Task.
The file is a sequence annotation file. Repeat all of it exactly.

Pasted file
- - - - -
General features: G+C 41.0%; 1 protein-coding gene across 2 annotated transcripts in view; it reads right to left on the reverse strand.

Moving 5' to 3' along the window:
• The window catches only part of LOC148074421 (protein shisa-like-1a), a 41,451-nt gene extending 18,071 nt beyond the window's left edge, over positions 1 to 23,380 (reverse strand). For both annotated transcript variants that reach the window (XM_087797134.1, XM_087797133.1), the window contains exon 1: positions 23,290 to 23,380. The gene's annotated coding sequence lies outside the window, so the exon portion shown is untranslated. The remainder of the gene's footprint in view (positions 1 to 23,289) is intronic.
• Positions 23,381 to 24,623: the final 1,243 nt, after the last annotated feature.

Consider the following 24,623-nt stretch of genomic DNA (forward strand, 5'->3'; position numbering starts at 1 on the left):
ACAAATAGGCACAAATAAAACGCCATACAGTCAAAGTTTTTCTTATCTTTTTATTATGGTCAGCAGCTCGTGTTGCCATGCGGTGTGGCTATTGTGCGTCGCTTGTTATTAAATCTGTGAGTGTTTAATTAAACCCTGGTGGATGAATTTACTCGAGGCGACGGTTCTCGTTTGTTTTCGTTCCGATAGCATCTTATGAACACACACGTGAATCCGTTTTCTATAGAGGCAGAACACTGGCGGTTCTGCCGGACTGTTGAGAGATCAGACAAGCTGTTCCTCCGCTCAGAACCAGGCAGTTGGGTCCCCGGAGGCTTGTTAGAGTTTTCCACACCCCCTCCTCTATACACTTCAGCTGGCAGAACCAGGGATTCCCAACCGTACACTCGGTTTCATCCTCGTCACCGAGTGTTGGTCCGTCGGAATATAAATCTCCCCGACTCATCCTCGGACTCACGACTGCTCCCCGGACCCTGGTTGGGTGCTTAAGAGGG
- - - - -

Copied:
General features: G+C 41.0%; 1 protein-coding gene across 2 annotated transcripts in view; it reads right to left on the reverse strand.

Moving 5' to 3' along the window:
• The window catches only part of LOC148074421 (protein shisa-like-1a), a 41,451-nt gene extending 18,071 nt beyond the window's left edge, over positions 1 to 23,380 (reverse strand). For both annotated transcript variants that reach the window (XM_087797134.1, XM_087797133.1), the window contains exon 1: positions 23,290 to 23,380. The gene's annotated coding sequence lies outside the window, so the exon portion shown is untranslated. The remainder of the gene's footprint in view (positions 1 to 23,289) is intronic.
• Positions 23,381 to 24,623: the final 1,243 nt, after the last annotated feature.

Consider the following 24,623-nt stretch of genomic DNA (forward strand, 5'->3'; position numbering starts at 1 on the left):
ACAAATAGGCACAAATAAAACGCCATACAGTCAAAGTTTTTCTTATCTTTTTATTATGGTCAGCAGCTCGTGTTGCCATGCGGTGTGGCTATTGTGCGTCGCTTGTTATTAAATCTGTGAGTGTTTAATTAAACCCTGGTGGATGAATTTACTCGAGGCGACGGTTCTCGTTTGTTTTCGTTCCGATAGCATCTTATGAACACACACGTGAATCCGTTTTCTATAGAGGCAGAACACTGGCGGTTCTGCCGGACTGTTGAGAGATCAGACAAGCTGTTCCTCCGCTCAGAACCAGGCAGTTGGGTCCCCGGAGGCTTGTTAGAGTTTTCCACACCCCCTCCTCTATACACTTCAGCTGGCAGAACCAGGGATTCCCAACCGTACACTCGGTTTCATCCTCGTCACCGAGTGTTGGTCCGTCGGAATATAAATCTCCCCGACTCATCCTCGGACTCACGACTGCTCCCCGGACCCTGGTTGGGTGCTTAAGAGGG